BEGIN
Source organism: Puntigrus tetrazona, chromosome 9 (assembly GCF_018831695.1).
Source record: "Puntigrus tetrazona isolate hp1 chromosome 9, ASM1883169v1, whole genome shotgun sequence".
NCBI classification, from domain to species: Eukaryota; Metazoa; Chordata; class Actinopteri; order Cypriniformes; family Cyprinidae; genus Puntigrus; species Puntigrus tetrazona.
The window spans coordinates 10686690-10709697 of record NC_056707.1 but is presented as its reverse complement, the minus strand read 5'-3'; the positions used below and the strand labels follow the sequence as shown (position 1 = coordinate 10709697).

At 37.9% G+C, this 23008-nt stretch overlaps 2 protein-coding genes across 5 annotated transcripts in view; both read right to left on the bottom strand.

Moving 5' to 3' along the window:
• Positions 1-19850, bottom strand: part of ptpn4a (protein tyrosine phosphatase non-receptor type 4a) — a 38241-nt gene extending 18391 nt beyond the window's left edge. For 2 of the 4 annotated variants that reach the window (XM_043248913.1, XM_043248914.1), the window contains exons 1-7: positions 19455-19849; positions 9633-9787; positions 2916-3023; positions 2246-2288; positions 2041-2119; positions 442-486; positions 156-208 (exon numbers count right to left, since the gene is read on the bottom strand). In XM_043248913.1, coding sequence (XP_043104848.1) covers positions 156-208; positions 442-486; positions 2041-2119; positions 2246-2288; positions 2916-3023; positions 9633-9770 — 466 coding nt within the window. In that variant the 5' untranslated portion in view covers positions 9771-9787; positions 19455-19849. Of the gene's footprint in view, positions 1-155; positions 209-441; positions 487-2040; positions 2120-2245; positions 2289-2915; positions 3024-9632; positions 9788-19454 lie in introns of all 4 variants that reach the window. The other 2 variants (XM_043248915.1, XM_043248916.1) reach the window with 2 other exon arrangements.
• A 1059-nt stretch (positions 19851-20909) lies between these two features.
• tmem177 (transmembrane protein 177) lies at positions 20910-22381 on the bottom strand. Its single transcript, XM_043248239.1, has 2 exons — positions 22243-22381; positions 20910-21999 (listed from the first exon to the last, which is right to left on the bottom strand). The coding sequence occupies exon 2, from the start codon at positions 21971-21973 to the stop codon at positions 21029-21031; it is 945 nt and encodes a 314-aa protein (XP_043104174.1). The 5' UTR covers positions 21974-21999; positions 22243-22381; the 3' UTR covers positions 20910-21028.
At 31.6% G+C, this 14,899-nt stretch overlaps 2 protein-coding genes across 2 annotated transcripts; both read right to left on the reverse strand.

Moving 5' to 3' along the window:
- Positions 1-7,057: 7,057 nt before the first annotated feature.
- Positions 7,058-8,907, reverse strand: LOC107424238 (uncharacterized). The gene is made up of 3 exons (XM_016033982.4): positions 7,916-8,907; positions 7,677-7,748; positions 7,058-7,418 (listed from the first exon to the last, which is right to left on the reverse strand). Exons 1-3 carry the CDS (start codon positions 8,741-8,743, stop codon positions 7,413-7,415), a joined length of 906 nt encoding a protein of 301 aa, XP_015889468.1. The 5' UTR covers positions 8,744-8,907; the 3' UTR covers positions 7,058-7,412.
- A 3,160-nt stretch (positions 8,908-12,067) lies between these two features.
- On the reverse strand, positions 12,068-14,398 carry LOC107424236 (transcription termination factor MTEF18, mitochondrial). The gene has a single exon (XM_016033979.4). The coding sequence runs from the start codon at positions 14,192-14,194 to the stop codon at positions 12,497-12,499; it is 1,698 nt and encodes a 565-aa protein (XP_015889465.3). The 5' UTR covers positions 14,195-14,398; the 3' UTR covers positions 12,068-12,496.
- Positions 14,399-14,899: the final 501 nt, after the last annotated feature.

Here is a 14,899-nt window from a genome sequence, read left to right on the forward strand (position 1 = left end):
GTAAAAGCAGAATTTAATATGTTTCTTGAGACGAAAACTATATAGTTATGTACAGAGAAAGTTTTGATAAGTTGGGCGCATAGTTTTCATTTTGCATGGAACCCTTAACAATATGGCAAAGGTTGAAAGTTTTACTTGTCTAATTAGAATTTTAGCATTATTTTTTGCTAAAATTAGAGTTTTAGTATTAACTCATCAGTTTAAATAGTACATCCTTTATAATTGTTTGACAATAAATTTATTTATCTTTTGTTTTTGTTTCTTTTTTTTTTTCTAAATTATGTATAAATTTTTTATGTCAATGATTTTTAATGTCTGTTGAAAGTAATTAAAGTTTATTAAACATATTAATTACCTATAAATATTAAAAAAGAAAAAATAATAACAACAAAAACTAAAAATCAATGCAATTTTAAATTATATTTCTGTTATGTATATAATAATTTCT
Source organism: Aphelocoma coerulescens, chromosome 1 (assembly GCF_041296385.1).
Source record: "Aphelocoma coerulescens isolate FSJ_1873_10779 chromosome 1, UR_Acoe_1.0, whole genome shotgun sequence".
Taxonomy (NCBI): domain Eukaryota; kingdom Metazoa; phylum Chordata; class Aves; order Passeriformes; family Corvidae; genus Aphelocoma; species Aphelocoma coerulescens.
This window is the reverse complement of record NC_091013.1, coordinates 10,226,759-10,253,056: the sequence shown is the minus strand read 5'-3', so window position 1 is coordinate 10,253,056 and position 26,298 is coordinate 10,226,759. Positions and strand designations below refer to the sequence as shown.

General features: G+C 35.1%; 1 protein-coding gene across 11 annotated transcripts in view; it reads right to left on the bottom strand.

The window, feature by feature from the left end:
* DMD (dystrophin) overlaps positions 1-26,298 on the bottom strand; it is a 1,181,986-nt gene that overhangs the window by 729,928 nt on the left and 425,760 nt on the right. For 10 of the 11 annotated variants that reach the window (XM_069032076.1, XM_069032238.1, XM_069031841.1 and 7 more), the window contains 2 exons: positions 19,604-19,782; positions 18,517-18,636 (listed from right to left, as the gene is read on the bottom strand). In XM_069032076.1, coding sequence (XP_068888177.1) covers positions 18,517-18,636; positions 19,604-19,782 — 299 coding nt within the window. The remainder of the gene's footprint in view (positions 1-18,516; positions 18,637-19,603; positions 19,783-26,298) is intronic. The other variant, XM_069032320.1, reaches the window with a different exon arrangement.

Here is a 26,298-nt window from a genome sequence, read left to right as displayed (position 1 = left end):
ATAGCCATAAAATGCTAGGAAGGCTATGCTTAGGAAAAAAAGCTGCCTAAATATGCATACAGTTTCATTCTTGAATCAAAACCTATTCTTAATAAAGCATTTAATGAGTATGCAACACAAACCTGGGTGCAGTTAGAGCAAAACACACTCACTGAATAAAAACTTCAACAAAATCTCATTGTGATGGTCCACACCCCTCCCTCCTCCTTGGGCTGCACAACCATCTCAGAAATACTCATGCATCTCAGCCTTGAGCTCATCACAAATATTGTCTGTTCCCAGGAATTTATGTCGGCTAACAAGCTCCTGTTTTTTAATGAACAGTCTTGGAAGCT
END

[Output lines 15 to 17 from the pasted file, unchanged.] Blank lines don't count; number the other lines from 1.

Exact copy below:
- On the reverse strand, positions 12,068-14,398 carry LOC107424236 (transcription termination factor MTEF18, mitochondrial). The gene has a single exon (XM_016033979.4). The coding sequence runs from the start codon at positions 14,192-14,194 to the stop codon at positions 12,497-12,499; it is 1,698 nt and encodes a 565-aa protein (XP_015889465.3). The 5' UTR covers positions 14,195-14,398; the 3' UTR covers positions 12,068-12,496.
- Positions 14,399-14,899: the final 501 nt, after the last annotated feature.

Here is a 14,899-nt window from a genome sequence, read left to right on the forward strand (position 1 = left end):